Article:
It’s about letting go and jump starting your imagination. There is no right or wrong outcome to any of the exercises. They are simply tools for exploration. Collage figures prominently, as readers of Bantock’s Griffin and Sabine trilogy might expect. But there are also exercises involving pencil and paper.

Because this is not a book meant to be read and put on a shelf, I had to do at least one exercise before I wrote this post. I have a sneaking suspicion that Mr. Bantock would like nothing better than to see his readers batter and bruise their copies, filling them with paint smudges and chalk marks. It’s almost impossible to avoid sullying the beautiful glossy pages when you get into the “work” of the exercises. trickster suppliesI started out with Exercise 5, Directed Collage, despite the fact that you’re supposed to do this one with someone else. Yes, I know. My creative Imp got loose early. What can I say? Sometimes the Trickster works that way. After gathering a few supplies, I read further into the exercise and realized I needed to round up a lot more stuff. By the time I sat down to play, I had put together a pile of ephemera, tissue paper, colored pencils, a blank canvas, and a few more paints.

First, let me assure you, I am not a mixed media artist. I do not have collage experience. In fact, I would not have been able to attempt this exercise ten years ago due to the unpredictability factor and the general messiness. Somehow, in the last decade, I’ve gotten over the severely limiting need for perfection and order. More about that transformation in another post.

Second, the night before I did this exercise I watched Transcendent Man–the documentary on Ray Kurzweil. The disturbing implications stayed with me through dreams, and quite clearly, were ready for expression. Oddly, I didn’t see that coming at all which just goes to show how your conscious mind likes to pretend it is in charge.collage exercise1Before I began, I let go of any expectation of where this was headed. I let go of any need for a controlled outcome. If it looked ugly, fine. If it looked disturbing, also fine. If it looked like a preschooler’s attempt, excellent. It was not about being Pretty or Interesting or Artistic. It was about the Doing and nothing more. With that accomplished, I completed the first step. And then the next one and the next one….collage exercise2When it was done, I saw quite clearly my subconscious ruminations on the catastrophic implications of the documentary. There’s an echo of the Cold War between the image under the brain and the gray-green-yellow colors of the paint and map. The dinosaur, the Greek sculpture, the Asian elements all point backwards into various points in the distant and very distant past. The number four is considered inauspicious by the Chinese. In numerology the number 7 suggest struggle, although in Western culture we tend to think of Lucky Number 7. The blue with yellow dots seems like a window into the Universe, a safe place beyond our turbulent planet. None of these elements were planned. collage exercise3It’s not pretty. It’s not nice. It’s nothing like my typical creative output. I won’t be hanging it on the wall. But I’ll tell what it was….it was fun, liberating and revealing. When I say revealing, I don’t mean because it ended up reflecting what was percolating in my unconscious. It was revealing because I learned I am able to turn off that infernal internal editor and let my imagination play with unfamiliar tools without suffering disaster. Previously, I only secretly hoped this was the case. This exercise gave me a chance to prove it.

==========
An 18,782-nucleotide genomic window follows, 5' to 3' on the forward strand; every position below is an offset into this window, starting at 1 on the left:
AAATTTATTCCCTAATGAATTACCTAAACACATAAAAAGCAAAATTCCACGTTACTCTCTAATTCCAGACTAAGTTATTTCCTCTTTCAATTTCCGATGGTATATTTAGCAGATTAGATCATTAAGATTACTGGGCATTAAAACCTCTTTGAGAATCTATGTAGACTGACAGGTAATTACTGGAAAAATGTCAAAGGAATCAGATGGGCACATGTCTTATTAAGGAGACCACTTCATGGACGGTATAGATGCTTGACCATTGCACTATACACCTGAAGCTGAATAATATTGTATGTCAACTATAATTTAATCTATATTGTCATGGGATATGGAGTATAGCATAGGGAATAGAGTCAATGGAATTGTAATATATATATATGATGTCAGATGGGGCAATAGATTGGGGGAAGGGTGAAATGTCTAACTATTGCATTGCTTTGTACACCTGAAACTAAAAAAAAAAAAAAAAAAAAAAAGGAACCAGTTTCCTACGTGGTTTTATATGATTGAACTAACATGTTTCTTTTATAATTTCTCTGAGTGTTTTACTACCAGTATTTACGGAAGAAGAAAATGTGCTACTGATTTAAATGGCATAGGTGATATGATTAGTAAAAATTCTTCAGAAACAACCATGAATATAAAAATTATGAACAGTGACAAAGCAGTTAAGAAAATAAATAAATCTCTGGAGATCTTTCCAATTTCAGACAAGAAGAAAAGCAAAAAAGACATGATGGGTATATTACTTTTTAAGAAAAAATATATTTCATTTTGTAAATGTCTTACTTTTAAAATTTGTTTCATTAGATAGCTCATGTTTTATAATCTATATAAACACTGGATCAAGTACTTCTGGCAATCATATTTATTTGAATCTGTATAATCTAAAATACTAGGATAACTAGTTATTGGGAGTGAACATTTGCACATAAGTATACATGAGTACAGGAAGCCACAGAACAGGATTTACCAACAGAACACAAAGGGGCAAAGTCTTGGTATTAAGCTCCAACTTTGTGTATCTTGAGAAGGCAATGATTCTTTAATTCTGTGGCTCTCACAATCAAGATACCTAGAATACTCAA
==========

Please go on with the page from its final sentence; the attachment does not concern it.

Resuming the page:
When you switch mediums, you open yourself up to new ways of seeing and observing. You move through the creative landscape in different ways when you use unfamiliar tools and techniques. These are good things. Things you need if you want to expand your creative life.

The great news,…you can do this! Yes, it may take you a bit of practice to let go and dive in. You may have to coax your inner child out of the dark corner you pushed them into long ago. But it can be done. More importantly, it is worth doing! If you need help, and you’re willing to let the Trickster in on your journey, get this book. If you want some directed exercises to expand your creative mind, get this book.  If however, as Nick says in the beginning of the book, “…you want a shortcut to originality…this isn’t the book for you.”

Winterize With Fabric

Starting to notice the drafts under your doors? The official start of winter may still be weeks away, but the weather seems to be uninformed. You’ll find my answer to those pesky drafts dressed up in Parson Gray prints in the latest issue of Sew It All Magazine, Volume 7. The magazine officially goes on sale December 10th.SewItAllproject12-13Image courtesy of Sew It All Magazine


Explosions of Color

Last weekend, one of my grandnephews was in the house (along with his momma and one of his aunties). His little face turned from one bit of color to the next, taking it all in. He kept looking at Grandpa’s Toolbox which hangs by the front door. Then he would swivel to look at quilts on the rack and the drapes at the window. And then the stacks of things on the chair, the behemoth and the ottoman. So much color, as far as his eye could see.

I felt quite satisfied to give him that introduction to the world of color as experienced in fabric and handmade things. At one year old, it’s not too soon to make impressions. Maybe he’ll have an artist’s eye like his uncle, my nephew, who is a photographer and painter. Maybe he’ll just have an artist’s soul. At a minimum, his Great Aunt Melissa has exposed him to color and given his brain something to chew on.Kaffe collective 2013 precutsSpeaking of color, the Kaffe collective for Fall 2013 is arriving in stores now. These precuts are perfect for stash building or scrappy projects. I have had great fun working with these prints for Market. I can’t wait to sit down with them after the furor subsides. My list for future projects seems to grow constantly, doesn’t it?

Market is only three weeks away. I think I just might make it to Houston with a functioning brain.

Happy Friday, everyone! Enjoy the weekend.